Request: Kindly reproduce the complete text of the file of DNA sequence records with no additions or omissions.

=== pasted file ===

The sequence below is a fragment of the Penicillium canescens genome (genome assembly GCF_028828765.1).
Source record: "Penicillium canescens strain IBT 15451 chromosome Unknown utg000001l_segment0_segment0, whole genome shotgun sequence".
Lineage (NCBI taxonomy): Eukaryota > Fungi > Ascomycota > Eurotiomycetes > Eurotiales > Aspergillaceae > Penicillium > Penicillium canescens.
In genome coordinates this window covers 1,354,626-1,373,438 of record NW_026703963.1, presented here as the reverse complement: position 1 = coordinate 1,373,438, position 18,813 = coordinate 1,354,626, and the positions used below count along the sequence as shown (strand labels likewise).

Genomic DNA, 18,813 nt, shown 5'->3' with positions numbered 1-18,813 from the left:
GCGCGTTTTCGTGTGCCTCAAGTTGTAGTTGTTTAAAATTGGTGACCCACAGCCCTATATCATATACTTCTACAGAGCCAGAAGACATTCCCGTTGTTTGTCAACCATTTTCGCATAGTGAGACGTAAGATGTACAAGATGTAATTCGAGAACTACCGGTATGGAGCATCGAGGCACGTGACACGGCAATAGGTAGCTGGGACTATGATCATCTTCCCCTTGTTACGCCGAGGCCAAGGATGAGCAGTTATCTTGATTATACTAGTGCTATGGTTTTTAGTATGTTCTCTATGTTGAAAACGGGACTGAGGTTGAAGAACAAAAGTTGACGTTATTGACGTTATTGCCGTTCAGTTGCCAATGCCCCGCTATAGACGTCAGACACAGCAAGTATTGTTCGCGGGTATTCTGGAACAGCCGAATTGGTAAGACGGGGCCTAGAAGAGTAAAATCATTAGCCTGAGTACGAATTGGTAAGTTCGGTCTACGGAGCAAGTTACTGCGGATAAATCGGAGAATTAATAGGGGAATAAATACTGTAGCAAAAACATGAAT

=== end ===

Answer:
The sequence below is a fragment of the Penicillium canescens genome (genome assembly GCF_028828765.1).
Source record: "Penicillium canescens strain IBT 15451 chromosome Unknown utg000001l_segment0_segment0, whole genome shotgun sequence".
Lineage (NCBI taxonomy): Eukaryota > Fungi > Ascomycota > Eurotiomycetes > Eurotiales > Aspergillaceae > Penicillium > Penicillium canescens.
In genome coordinates this window covers 1,354,626-1,373,438 of record NW_026703963.1, presented here as the reverse complement: position 1 = coordinate 1,373,438, position 18,813 = coordinate 1,354,626, and the positions used below count along the sequence as shown (strand labels likewise).

Genomic DNA, 18,813 nt, shown 5'->3' with positions numbered 1-18,813 from the left:
GCGCGTTTTCGTGTGCCTCAAGTTGTAGTTGTTTAAAATTGGTGACCCACAGCCCTATATCATATACTTCTACAGAGCCAGAAGACATTCCCGTTGTTTGTCAACCATTTTCGCATAGTGAGACGTAAGATGTACAAGATGTAATTCGAGAACTACCGGTATGGAGCATCGAGGCACGTGACACGGCAATAGGTAGCTGGGACTATGATCATCTTCCCCTTGTTACGCCGAGGCCAAGGATGAGCAGTTATCTTGATTATACTAGTGCTATGGTTTTTAGTATGTTCTCTATGTTGAAAACGGGACTGAGGTTGAAGAACAAAAGTTGACGTTATTGACGTTATTGCCGTTCAGTTGCCAATGCCCCGCTATAGACGTCAGACACAGCAAGTATTGTTCGCGGGTATTCTGGAACAGCCGAATTGGTAAGACGGGGCCTAGAAGAGTAAAATCATTAGCCTGAGTACGAATTGGTAAGTTCGGTCTACGGAGCAAGTTACTGCGGATAAATCGGAGAATTAATAGGGGAATAAATACTGTAGCAAAAACATGAAT